Candidates trade barbs on economy
John McCain and Barack Obama clashed sharply Friday as the campaigns intensified their heated confrontation over who can better address the volatile financial markets.
GREEN BAY, Wis. — John McCain and Barack Obama clashed sharply Friday as the campaigns intensified their heated confrontation over who can better address the volatile financial markets.
McCain provided more detail about his proposal to create a new federal regulator and assailed Obama for failing to outline a plan. The Republican presidential nominee also accused his Democratic rival of associating with those responsible for the crisis.
"People like Senator Obama have been too busy gaming the system and haven't ever done a thing to actually challenge the system," McCain told a business group in Green Bay, noting that Obama had taken advice from two former executives of collapsed mortgage giant Fannie Mae.
Obama, who endorsed the rescue package announced Friday by the Bush administration, in turn chided McCain for being hypocritical. Several McCain advisers, including his campaign manager, have worked on behalf of Fannie Mae.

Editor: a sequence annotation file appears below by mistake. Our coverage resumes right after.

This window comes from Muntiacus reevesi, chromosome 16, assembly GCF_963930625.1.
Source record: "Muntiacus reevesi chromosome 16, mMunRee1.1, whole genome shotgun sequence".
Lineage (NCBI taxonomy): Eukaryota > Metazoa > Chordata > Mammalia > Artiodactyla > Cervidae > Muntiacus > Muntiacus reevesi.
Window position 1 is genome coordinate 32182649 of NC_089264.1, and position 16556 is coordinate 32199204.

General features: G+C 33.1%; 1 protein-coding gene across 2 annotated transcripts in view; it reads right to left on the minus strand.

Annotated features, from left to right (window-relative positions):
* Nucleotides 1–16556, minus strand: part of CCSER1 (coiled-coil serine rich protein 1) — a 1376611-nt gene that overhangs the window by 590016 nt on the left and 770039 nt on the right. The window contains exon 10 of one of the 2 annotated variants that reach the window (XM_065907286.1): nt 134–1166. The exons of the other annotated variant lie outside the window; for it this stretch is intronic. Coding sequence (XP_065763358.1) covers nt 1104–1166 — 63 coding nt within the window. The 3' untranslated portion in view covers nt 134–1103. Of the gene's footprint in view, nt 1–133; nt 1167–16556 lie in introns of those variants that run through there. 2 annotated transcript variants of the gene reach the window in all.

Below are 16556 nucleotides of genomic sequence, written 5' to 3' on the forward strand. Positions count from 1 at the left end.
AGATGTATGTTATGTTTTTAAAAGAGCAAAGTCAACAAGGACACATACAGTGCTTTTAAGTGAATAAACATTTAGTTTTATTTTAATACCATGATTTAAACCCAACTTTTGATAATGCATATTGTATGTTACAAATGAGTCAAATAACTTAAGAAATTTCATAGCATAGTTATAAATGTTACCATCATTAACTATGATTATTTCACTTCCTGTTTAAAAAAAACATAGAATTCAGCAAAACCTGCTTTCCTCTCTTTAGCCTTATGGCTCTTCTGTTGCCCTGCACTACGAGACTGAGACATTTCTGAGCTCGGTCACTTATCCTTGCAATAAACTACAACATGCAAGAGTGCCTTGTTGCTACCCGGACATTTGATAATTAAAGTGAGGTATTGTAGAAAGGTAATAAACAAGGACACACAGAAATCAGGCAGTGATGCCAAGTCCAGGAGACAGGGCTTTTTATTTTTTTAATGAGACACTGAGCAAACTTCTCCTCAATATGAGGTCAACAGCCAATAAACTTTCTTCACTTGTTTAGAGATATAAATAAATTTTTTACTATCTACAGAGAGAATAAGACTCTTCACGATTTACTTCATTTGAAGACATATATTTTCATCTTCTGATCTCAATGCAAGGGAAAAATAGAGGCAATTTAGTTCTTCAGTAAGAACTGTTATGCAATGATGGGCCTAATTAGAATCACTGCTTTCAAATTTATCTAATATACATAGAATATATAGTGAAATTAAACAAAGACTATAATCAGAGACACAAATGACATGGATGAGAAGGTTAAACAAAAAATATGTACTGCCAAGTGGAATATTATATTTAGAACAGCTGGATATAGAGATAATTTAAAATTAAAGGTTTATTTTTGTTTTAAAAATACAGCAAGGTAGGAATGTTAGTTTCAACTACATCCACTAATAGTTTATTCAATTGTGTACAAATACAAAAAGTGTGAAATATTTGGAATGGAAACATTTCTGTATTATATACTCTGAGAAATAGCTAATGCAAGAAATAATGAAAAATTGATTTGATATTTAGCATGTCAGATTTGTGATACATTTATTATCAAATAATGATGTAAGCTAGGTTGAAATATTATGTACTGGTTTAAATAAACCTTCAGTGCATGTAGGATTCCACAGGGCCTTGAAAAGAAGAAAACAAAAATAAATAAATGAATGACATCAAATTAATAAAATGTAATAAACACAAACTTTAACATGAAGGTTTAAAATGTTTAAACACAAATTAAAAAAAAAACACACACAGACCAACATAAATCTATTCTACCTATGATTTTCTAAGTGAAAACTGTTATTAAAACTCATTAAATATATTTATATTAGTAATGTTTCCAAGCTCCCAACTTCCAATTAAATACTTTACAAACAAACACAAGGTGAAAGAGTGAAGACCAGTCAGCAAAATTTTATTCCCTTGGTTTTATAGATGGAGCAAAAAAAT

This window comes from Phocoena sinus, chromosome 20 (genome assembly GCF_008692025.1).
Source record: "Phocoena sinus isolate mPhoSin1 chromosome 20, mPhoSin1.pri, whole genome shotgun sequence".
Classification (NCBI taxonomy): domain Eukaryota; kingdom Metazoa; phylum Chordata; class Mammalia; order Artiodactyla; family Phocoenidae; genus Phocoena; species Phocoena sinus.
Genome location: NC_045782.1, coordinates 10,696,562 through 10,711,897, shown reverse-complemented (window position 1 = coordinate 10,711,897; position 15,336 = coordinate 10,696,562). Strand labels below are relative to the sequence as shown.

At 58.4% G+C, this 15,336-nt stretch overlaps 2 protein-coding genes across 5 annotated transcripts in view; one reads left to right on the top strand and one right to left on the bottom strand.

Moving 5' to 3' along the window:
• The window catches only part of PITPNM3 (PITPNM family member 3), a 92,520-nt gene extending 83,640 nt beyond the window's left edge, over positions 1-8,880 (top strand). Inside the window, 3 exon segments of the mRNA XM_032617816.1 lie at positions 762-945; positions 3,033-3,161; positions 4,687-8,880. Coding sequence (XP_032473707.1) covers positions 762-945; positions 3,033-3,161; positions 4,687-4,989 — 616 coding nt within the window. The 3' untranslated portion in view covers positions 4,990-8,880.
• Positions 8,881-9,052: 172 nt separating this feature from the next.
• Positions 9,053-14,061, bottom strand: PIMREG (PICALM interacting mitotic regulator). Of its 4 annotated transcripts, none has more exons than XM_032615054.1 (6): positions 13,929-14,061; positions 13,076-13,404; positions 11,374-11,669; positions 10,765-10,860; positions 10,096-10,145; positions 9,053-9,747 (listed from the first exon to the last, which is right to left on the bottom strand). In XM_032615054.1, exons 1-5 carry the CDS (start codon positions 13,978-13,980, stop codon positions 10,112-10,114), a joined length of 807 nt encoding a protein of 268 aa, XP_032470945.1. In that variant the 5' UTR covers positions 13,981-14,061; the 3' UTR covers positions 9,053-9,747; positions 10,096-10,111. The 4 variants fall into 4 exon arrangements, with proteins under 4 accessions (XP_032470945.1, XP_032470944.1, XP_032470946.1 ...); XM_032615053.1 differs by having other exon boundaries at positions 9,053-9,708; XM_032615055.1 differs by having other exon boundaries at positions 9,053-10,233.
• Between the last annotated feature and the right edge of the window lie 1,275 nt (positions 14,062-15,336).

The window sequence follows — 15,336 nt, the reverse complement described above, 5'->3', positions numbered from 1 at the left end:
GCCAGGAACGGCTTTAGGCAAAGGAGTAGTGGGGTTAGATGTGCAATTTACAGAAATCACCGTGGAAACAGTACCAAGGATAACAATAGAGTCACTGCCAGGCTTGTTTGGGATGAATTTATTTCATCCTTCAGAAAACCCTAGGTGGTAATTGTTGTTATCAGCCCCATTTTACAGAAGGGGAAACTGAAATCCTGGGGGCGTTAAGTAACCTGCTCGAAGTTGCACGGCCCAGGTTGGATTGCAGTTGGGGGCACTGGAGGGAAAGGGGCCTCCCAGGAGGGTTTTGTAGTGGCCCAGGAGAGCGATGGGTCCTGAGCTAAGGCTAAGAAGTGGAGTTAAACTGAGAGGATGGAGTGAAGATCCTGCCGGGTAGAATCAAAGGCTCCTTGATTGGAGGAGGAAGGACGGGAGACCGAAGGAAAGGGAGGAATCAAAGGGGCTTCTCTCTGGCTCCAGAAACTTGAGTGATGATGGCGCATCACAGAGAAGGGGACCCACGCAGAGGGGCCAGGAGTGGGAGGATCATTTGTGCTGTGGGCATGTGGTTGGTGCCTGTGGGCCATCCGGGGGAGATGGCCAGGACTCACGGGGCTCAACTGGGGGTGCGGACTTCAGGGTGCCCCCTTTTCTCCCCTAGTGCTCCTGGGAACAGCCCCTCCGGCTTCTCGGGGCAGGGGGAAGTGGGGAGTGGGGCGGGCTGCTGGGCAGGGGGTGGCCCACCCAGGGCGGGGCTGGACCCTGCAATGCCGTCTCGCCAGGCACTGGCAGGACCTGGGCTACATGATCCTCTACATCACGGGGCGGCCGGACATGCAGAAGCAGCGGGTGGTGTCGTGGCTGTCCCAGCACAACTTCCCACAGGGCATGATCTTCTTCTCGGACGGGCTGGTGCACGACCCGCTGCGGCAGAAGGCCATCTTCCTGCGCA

Both candidates have received financial support from the financial-services industry.
Under McCain's proposal, distressed companies could seek direct aid from a new agency in the Treasury Department. The so-called Mortgage and Financial Institutions Trust would be able to issue taxpayer-funded loans or to assume responsibility for problematic assets.
The McCain campaign did not indicate how this new agency would determine which companies could receive assistance, but senior aide Matt McDonald said the approach would be broadly similar to the financial rescue outlined by the Bush administration.
Obama voiced support for giving the Treasury and Federal Reserve broad powers to stabilize financial markets. And he backed efforts by Treasury Secretary Henry Paulson and Federal Reserve Chairman Ben Bernanke "to work in a bipartisan spirit with Congress."
Obama also advocated a $50 billion stimulus plan, including infrastructure projects, and tax rebates of up to $1,000.
Copyright © 2008 The Seattle Times Company
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